You must have read about the Theory of Evolution put forth by Charles Darwin. Darwin developed the theory ‘Survival of the Fittest’. As humans evolved and pro­gressed, they devised equipment and methods, by which their lives could become more fruitful and comfortable.

In order to progress, you need to communicate. One of the earliest methods of communication was, of course, writing. Humans could speak and think. What then urged them to write? Before we move on, answer the following questions:

  • Do you think it is important to communicate? Why?
  • With whom do you communicate? What do you communicate?
  • What are the various means through which you communicate?
  • Which is the most effective means of communication?

Have you ever locked yourself in an empty room which has no paper or pen, no television, no radio, no telephone, no books, no computers? How, do you think you would feel after an hour?

Humans felt the need to remember things that were important to them—such as the number of deer they had stored away, or the num­ber of days between one full moon and the next. They needed artificial aids to help them remember just as you need a pencil and a notebook to jot down a friend’s address or the day’s homework at school.


In fact, before humans discovered that they could write, they had start­ed using all kinds of devices to assist their memory. These unique, odd aids were practically the first steps towards writing.

Tree trunks or poles were chipped with marks every day to make a sort of rough calendar. This helped people to keep track of the seasons.

For shepherds, the simplest way of keeping count of sheep was with the help of pebbles in a sack!

The Incas of South America used knotted ropes known as ‘quipu’ to remember things. The strings were dyed in diverse colours. Red meant ‘war’, ‘soldiers’. Yellow meant ‘gold’. And five yellow knots came to mean ‘five gold pieces’!


Some people used sticks with notches to represent different things. Often these were explained to a messenger. ‘Tally’ sticks were also used. These had notches on them to indicate money owed. Each person in the deal kept a piece of stick. These fitted together or ‘tallied’ to prove that nobody had cheated

Even today, some of our communities like the Santhals tie one or more knots in a piece of cloth or at the end of a sari to remember things. Each knot is untied as the object it stands for is accomplished.

With the passage of time, as people needed to remember more and more things such aids became more elaborate. They preceded ‘picture writing’, which was the second stage in the growth of writing.

Symbolic Writing


Early humans used the rocky walls of their caves to draw geometric patterns and crude pictures of animals, birds and hunting scenes. The pictures were like a series of clumsy strokes made with a pointed stone. They probably ‘wrote’ on tree bark, bones and flat stones too.

With time, as people became more civilised, their simple drawings began to take on more meaning. A picture of the sun came to mean a day. Two marks next to the sun would mean two days. Two feet meant walking. And you can guess what an eye with drops falling from it would mean- crying or sorrow! These pictures were not connected with any particular sound of a language yet. They just stood for certain ideas in people’s minds. They are called ‘ideograms’, and they could be understood by anyone any­where.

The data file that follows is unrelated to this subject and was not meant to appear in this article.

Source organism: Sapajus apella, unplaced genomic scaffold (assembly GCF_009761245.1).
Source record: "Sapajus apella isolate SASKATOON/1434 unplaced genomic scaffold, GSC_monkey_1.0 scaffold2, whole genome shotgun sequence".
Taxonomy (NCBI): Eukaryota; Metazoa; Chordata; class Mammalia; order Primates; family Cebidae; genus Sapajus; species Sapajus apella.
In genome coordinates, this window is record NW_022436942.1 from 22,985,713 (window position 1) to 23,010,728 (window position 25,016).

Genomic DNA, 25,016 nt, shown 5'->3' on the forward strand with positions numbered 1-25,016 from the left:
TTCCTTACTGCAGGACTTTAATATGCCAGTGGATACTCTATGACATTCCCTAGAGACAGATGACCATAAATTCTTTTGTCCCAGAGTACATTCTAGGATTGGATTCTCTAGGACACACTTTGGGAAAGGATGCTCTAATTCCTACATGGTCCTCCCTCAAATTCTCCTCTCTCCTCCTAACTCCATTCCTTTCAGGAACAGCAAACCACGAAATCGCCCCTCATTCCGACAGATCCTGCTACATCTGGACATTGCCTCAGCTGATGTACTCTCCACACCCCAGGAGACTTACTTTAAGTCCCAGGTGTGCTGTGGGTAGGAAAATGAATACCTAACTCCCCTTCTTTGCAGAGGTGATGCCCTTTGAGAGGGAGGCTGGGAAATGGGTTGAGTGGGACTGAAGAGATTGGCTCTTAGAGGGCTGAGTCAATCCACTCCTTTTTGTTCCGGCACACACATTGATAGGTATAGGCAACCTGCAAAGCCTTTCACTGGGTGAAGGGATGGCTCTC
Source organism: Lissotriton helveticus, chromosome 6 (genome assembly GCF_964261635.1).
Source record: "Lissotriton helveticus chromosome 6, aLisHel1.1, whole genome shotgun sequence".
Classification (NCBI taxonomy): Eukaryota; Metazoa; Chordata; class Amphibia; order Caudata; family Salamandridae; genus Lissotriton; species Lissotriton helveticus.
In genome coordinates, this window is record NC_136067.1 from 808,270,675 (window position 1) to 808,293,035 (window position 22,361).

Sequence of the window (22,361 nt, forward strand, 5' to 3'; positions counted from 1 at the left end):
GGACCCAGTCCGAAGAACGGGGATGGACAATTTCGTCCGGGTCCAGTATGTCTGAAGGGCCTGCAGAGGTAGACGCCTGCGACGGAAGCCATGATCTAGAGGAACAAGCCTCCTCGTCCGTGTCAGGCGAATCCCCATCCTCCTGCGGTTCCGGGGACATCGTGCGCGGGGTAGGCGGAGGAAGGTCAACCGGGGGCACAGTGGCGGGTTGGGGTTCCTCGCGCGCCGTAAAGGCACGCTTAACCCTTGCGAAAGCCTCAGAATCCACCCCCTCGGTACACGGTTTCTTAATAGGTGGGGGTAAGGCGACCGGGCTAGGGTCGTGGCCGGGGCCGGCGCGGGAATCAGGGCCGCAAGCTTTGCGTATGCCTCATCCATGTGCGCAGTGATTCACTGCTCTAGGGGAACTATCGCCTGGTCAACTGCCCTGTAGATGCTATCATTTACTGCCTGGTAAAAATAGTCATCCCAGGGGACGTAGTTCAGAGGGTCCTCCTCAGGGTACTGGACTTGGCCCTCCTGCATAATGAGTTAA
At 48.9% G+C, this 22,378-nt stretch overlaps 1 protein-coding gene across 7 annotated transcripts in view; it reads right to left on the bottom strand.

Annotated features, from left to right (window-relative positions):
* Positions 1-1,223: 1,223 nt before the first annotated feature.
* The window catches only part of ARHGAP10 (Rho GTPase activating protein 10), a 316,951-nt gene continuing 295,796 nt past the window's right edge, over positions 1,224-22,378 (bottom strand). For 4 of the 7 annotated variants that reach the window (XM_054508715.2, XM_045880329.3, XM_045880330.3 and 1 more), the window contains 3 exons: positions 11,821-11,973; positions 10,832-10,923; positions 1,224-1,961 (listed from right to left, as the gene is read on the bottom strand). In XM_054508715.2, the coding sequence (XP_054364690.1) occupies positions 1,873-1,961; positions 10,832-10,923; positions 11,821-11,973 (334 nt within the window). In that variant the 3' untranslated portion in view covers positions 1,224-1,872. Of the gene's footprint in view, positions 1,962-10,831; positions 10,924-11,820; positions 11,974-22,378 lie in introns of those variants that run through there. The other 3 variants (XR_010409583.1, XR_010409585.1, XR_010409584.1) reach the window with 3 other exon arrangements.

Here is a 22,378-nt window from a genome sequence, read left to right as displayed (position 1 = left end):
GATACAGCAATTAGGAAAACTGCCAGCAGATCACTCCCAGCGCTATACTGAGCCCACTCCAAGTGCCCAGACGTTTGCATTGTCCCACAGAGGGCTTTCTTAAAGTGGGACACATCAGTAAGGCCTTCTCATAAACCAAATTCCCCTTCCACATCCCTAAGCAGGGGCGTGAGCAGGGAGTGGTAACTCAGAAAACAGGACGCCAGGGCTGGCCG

Many centuries passed. Humankind’s accumulation of wisdom and know­ledge made it necessary to record this in more complex picture signs. Old pictures began to be grouped together now for new ideas like a ‘tree-house’. Undoubtedly, they were becoming more difficult to understand, but this was an important step in the direction of alphabet writing.


With long use, these pictures became simpler and faster to write—until a couple of lines meant ‘tree’ or ‘house’. Thus the writer no longer had to draw the whole picture.

People did make mistakes in understanding pictures. For example, if a person left a message for his or her friend in picture writing, the friend could think it meant something else altogether.

Picture writing posed another difficulty too. It was nearly impossible to create and remember signs for thousands of words and names, as human vocabulary grew.

Many, many hundreds of years later images began to represent sounds instead of actual objects or ideas. ‘Five sheep’ could now be expressed by two symbols corresponding to the two words instead of by five separate pic­tures of sheep. Thus the spoken language and written symbols began to be related. This was also the beginning of ‘phonetics’ or signs which repre­sented the sounds of speech.


At first, ideograms were used along with the signs that stood for certain sounds. From here, people around the world began to shape writing into their own scripts. Distinct civilisations like the Sumerian and the Babylonian, the Harappan, the Egyptian, the Hittite, the Chinese and the North and the South American created scripts for their own ways of writ­ing.

Thus the art of writing grew, though the pace varied. Mankind finally reached the last stage in the creation of a script by using syllables (units into which a word may be divided) and alphabets. No longer was there a firm visible connection between sounds and letters or signs. The new let­ters or signs did not mean anything by themselves but could be used together in all sorts of ways to represent words. These sets of new letters were called alphabets. The letters were further divided into consonants and vowels.

A combination of vowels and consonants made the words sound easier and hence learning became an enjoyable experience.

As people became more sophisticated, they improved their writing form by introducing spaces between words, creating punctuation marks and para­graphing. Artistic forms of writing came to be conceived, which we call ‘cal­ligraphy’.